CYMERA_20140205_204805This week,  Polis hosted a screening of the documentary ‘Mo & Me’ followed by a Q&A with its producer, Salim Amin, and chaired by Dr Wendy Willems.

 Blog post by Priyanka Deo, Polis reporter

“I’m not afraid of the bullet with my name on it, but I don’t want the bullet that says ‘To whom it may concern.’”

This was a deep, yet humorous quote by photojournalist Mohamed ‘Mo’ Amin on whether any war story was worth his life. In an intriguing documentary released in 2006, Salim Amin,  son of Mohamed ‘Mo’ Amin, undertakes a journey of reflection into the life of his father. “I felt compelled to delve into his past. He was always there [when he was alive] but I never really knew him,” says Salim. Born into a poor family, Mohamed was the second of seven children. At the age of nine years old, he began saving for a camera which he bought at age eleven  for 40 shillings. During his teenage years, Mo’s uncanny talent for capturing the faces and spirit of the times led him to quit school and set up shop as a professional photographer in Dar es Salaam, Tanzania. His company, CameraPix, immediately gained recognition as Amin covered some of the most important events and controversial issues in a politically changing Africa.

At 23 years old, Mo was involved in a political scuffle and kicked out of his home country after spending 28 days in prison. He had to start over in Nairobi, Kenya. Realizing he needed better equipment, Mohamed gained the nickname ‘Six Camera Mo’ as he worked long hours to be able to afford better cameras. Over the course of 30 years, Mohamed evolved into one of the most renowned photojournalists of all time and established CameraPix as Africa’s biggest and best publishing house. Mo’s work constantly put him in risky situations as he successfully captured ethnic tensions, political upheavals, and regime changes. Mo was always ahead in getting the story first as he maintained good habits, accumulated the best political contacts and avoided, as his son states, ‘the typical life of a journalist’ involving drinking and late nights. Mo’s hunger to capture ‘the story’ boosted him to the highest rungs of his profession, but simultaneously hurt his personal life with his wife and son.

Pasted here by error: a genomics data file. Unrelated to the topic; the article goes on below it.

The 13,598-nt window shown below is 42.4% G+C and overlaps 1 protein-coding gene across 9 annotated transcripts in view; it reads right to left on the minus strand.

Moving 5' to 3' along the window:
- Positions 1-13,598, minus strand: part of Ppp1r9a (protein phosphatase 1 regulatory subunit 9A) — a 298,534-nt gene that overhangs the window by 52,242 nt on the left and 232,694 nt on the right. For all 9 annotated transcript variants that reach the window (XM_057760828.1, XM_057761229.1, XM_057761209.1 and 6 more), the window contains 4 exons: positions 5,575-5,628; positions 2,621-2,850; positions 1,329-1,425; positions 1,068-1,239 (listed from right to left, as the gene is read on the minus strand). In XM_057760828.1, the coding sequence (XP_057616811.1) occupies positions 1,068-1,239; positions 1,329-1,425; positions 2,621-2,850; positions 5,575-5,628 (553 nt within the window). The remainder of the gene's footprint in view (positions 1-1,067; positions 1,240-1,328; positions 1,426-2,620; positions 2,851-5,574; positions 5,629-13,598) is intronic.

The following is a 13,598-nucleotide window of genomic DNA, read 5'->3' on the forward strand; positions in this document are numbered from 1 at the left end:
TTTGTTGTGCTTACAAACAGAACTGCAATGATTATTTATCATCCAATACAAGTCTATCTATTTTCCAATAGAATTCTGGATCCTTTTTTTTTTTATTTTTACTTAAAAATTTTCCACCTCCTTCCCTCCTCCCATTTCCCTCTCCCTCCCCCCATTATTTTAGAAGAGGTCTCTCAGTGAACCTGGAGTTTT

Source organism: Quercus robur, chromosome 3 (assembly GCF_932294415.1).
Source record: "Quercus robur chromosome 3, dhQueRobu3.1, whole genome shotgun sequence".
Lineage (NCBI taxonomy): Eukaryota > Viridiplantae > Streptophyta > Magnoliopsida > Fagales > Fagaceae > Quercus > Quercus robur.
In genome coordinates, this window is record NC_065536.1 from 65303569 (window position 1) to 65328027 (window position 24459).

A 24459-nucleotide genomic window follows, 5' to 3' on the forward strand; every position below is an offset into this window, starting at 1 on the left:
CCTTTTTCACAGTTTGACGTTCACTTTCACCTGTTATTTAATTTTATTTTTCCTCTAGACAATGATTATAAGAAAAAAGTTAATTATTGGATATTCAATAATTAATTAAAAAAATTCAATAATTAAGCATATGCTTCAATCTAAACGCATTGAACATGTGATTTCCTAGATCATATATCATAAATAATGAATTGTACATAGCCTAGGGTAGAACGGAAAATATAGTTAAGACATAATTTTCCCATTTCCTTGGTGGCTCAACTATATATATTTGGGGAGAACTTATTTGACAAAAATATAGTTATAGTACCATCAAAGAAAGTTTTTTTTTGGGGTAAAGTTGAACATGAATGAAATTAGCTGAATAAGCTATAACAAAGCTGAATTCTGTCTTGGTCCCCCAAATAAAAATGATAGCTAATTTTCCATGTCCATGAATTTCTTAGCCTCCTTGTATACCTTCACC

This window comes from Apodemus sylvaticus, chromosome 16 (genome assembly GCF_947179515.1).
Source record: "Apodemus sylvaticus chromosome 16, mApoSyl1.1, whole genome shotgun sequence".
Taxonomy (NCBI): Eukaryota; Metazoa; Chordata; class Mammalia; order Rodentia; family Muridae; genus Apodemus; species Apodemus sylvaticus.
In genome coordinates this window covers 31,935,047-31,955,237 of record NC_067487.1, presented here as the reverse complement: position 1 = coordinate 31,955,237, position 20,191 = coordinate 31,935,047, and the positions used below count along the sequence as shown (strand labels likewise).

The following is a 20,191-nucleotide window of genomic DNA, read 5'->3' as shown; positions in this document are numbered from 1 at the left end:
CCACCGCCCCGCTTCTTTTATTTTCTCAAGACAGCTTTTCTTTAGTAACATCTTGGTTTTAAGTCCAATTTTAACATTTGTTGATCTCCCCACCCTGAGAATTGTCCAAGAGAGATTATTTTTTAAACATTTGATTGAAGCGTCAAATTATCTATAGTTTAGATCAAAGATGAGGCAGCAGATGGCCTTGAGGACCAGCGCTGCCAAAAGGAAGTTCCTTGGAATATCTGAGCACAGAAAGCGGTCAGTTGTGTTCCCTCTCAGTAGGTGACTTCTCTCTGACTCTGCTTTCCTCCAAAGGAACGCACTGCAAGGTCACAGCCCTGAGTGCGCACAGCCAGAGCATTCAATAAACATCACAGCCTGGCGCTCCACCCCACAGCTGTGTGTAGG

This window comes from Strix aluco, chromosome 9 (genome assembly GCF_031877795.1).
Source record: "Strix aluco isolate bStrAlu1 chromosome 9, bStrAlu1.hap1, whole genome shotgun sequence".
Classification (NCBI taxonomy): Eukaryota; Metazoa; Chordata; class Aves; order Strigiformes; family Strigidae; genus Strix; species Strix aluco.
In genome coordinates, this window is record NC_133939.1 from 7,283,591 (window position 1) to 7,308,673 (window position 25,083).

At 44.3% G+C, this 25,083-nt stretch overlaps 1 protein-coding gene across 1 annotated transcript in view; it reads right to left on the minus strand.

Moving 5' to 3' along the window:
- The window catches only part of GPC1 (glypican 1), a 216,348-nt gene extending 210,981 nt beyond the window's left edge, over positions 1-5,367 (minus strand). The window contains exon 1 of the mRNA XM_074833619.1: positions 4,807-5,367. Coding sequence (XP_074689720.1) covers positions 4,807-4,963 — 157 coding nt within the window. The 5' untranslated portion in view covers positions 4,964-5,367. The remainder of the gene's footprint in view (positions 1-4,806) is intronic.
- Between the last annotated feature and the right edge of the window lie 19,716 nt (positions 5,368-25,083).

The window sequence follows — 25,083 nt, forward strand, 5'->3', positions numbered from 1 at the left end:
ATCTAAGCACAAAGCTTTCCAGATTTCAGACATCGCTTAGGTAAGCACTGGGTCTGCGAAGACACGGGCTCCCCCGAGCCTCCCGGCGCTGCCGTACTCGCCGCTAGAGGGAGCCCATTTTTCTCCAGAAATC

In the documentary, his son Salim displays some of his father’s most compelling work capturing  key events in international politics.

Personally shaken by the Ethiopian famine, Mo made a  documentary which mobilized government leaders and musicians across Europe and the USA. In 1985, the creation of the famous song ‘We Are the World’ raised billions for the famine. Mo’s unfailing perseverance, determination, and well known thirst for ‘the story’ ascertained his dominance over photography and gained him recognition as one of the world’s most influential journalists. Mohamed Amin perished in a plane crash along with his colleague Brian Tetley when his flight was hijacked and crash landed in the Comoros Islands.

In a  Q&A session, his son Salim Amin- considered a media activist and one of Africa’s most influential individuals among other titles- engaged the audience further into the life of his father. In response to a question, Salim noted that a major problem in journalism is that reporters are sent to the frontlines without knowing the entire story. On his rocky relationship with his father, Salim advised the audience to not wait to reconcile and confront loved ones. He explained that although his father strived to always have the best story, no war story was worth his life.

Salim quoted his father stating “If I can do it, anybody else can. We are in the most powerful profession in the industry; our work outreaches millions; we can change the world and it can change Africa, which desperately needs it.”

Salim Amin currently heads media giant CameraPix which strives to maintain the legacy of his father and continues to produce the influential work that it is is renowned for.

 Blog post by Priyanka Deo, Polis reporter